Last week, a bill banning the shackling of incarcerated women during childbirth passed through the Florida legislature.
The Miami-based group Mobile Midwife did a lot of advocacy to get the bill through all it’s phases of votes and committees, and the co-director Jamarah Abdullah Amani has a piece in the Huffington Post about the practice of shackling:
As a Black woman, this both infuriates and saddens me. As a midwife, health educator and mother of three, I have given birth, as well as helped many families welcome their babies into loving arms. It baffles me that we, as a society, allow the horrific practice of shackling to continue without more outrage. Anyone who has had a baby, or has been a witness to the experience, knows that in labor and birth, we must walk through the fire of who we are to become who we will be as mothers and parents. This journey is challenging and fulfilling, scary and exhilarating. It means different things to different families, but what it should not signify is torture and humiliation.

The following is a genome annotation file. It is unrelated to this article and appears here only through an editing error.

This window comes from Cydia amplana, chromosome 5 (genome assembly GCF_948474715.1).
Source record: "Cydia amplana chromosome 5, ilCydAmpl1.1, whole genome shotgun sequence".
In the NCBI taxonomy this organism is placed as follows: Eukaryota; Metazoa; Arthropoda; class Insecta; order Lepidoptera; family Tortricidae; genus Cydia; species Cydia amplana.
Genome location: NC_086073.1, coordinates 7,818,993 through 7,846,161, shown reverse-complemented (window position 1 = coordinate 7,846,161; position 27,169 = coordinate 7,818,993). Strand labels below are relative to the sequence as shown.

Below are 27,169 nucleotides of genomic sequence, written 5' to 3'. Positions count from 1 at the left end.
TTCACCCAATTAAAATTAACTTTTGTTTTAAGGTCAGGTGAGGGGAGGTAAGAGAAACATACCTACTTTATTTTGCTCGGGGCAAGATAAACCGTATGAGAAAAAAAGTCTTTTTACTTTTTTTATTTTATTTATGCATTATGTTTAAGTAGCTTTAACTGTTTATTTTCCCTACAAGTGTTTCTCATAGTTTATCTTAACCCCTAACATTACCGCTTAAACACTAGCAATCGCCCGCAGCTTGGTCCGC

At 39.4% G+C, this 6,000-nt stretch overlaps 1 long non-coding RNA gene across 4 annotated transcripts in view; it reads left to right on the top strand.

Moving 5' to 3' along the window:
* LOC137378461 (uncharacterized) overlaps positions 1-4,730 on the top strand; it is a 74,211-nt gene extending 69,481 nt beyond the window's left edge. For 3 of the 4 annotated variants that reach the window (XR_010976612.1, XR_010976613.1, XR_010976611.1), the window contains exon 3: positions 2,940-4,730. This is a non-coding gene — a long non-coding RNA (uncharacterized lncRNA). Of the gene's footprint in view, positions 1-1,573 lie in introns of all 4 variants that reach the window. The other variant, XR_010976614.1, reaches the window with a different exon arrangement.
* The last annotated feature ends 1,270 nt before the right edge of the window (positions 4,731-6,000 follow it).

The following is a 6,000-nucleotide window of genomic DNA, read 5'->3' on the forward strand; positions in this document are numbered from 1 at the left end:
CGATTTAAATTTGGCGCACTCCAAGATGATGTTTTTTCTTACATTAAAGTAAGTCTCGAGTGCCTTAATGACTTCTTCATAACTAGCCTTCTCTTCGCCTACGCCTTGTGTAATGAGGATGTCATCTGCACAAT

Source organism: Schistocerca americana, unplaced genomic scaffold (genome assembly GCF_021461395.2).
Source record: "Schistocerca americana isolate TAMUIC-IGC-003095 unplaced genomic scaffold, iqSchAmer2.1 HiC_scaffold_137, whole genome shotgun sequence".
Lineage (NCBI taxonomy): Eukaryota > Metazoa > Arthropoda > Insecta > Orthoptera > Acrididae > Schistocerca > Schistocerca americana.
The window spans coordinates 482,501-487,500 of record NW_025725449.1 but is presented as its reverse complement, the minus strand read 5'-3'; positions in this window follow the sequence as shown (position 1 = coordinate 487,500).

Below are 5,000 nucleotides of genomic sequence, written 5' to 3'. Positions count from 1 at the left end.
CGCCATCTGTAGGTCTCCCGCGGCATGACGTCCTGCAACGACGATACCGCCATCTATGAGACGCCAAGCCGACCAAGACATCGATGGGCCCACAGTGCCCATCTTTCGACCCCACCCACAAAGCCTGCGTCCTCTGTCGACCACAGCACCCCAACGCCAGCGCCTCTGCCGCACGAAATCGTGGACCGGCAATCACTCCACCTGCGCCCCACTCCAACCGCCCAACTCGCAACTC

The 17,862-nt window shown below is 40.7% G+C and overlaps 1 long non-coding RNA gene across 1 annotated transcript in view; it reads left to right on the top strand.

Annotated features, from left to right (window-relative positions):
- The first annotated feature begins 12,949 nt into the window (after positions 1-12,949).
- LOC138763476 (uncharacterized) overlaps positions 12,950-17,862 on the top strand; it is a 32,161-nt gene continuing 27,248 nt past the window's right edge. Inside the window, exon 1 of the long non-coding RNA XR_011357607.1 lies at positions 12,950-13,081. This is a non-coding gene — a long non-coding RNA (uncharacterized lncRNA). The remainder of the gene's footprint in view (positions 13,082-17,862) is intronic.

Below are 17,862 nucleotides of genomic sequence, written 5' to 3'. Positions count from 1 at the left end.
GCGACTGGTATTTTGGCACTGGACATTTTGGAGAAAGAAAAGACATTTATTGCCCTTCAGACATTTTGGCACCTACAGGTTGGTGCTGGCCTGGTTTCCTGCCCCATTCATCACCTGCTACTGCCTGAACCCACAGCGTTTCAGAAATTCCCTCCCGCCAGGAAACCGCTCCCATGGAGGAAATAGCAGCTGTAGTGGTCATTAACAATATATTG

Although the passage of this bill in Florida was a definite win, the fight continues in the rest of the states where no such bans exist:
As we, birth activists, kept late nights and early mornings working on this bill from Miami, Fl, a colleague who is also one of my dearest friends, Paris Hatcher, Executive Director of SPARK Reproductive Justice NOW, was working on a similar bill in Atlanta, Ga. It became kind of a race between the two of us to see which of our states could secure this basic human right for women first. Of course, we had hoped that both of our bills would pass this session.
Florida’s bill is now set to become law this week, while Georgia’s bill is still struggling to get out of committee. “We are excited about this victory in Florida and the potential this action means for Georgia,” states Hatcher. “But what is truly exciting is building a regional movement for Reproductive Justice based on principles of relationship building and amplifying the voices of those who are often forgotten in public policy.”
Although it’s unfortunate that it takes such a horrific practice to get positive support for a birth and reproductive justice issue, I’m beyond delighted to have wins to celebrate in today’s political climate.